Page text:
During this year’s Traverse City Film Festival, someone was observed flying an unmanned aerial system over Front Street crowds. Earlier in the summer, EAI, LLC of Grand Rapids spent a day shooting photography and cinematography using a low-altitude unmanned system at the Grand Traverse Resort & Spa in Acme.
The presence of unmanned aerial systems (UAS) in northern Michigan’s skies is on the rise – moving beyond the traditional military applications (i.e. “drones”) the general public associates with them – into civil aviation uses such as surveying of crops and acrobatic aerial footage in filmmaking.
“We wanted to capture a greater sense of destination, and what better way to do that than a couple of hundred feet above the ground,” says the resort’s eMarketing Manager Luke Mason.
It was a two-man crew, says Mason, with one controlling the camera and the other flying the quadcopter-type unmanned system. Mason says the company has a background working with defense contractors and the resort relied on it to be following all regulations around the UAS’ use.
So where exactly does the law come down on these unmanned systems, and what's likely to come next?
The Ticker turned to Aaron Cook, director of aviation at Northwestern Michigan College (NMC), for some schooling on the rules and regulations.
Cook says it comes down to whether the unmanned systems are being used for pleasure or for profit. If the UAS is used solely for recreation – going out and flying it around for fun – that is legal, explains Cook.
However, “if you take that same aircraft for pursuit of commercial activity, then it’s essentially illegal unless you are in an approved airspace,” he says. Right now, manufacturers selling to military operations or public entities doing research and development are the two ways to legally fly the systems.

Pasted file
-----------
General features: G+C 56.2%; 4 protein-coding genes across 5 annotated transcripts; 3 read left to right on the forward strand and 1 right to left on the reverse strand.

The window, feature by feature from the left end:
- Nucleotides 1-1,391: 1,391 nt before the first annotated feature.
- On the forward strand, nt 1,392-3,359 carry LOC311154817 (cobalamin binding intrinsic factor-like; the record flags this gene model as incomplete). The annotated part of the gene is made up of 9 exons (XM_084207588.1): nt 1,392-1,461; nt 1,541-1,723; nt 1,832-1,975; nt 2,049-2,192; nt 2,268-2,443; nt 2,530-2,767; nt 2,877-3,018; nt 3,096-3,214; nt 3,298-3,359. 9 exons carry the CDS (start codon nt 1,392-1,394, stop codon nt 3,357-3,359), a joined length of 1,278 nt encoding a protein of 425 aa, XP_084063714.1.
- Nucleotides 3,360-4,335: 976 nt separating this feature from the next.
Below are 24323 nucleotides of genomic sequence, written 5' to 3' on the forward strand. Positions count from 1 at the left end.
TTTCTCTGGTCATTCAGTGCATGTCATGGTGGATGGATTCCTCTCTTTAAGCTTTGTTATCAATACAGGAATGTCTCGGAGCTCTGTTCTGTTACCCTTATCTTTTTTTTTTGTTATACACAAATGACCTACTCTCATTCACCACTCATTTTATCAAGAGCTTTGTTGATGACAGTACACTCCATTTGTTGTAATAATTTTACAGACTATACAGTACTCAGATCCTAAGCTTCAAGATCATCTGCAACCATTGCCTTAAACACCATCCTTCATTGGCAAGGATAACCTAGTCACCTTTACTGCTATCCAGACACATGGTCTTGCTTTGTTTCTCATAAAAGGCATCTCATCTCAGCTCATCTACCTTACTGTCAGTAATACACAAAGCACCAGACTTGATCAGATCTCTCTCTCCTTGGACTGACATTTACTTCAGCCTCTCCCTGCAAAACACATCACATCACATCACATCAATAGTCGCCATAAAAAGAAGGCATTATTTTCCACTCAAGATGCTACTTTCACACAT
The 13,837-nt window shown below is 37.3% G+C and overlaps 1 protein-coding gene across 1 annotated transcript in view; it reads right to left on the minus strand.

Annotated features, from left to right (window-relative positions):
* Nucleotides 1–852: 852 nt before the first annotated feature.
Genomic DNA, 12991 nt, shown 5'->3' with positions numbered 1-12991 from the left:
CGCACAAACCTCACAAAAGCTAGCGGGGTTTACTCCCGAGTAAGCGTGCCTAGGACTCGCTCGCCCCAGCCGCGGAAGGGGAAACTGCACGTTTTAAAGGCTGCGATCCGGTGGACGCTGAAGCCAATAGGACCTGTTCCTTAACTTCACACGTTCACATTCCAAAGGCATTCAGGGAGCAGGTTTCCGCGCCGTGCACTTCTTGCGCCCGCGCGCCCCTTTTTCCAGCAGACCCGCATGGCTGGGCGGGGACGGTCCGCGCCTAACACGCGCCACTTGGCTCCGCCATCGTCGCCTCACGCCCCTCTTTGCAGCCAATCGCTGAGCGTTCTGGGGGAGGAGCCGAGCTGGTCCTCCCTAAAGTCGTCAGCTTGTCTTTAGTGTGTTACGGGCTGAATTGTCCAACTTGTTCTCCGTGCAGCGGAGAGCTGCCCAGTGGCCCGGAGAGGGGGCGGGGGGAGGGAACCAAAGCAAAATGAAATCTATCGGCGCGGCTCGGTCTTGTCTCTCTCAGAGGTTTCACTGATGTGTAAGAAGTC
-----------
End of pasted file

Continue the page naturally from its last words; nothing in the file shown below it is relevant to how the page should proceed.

Cook says there is an argument among some operators that these systems aren’t technically flying "in the airspace," but Cook points out that hot air balloon or a helicopter could collide with them.
There is also a “fuzzy” distinction between high-end hobby level equipment and unmanned aerial systems, Cook adds.
Hobbyists and professionals alike await the Federal Aviation Administration's official opening of U.S. airspace to commercial UAS operations for aircraft 55 pounds and under, which could happen in the next 18 months, according to Cook.
“Ideas for using UAS for commercial applications will be viable,” he says. “There will be opportunities.”
And NMC is readying students for them. It is one of only a handful of colleges in the country offering UAS operator training and is authorized to fly the unmanned systems at Yuba Airport, south of Elk Rapids.
The Grand Traverse Resort hasn’t released footage from its shoot yet, says Mason, but will be integrating it into its website and in television spots very soon. He adds that they are also exploring doing both fall and winter shoots to assist its marketing as an all-season destination.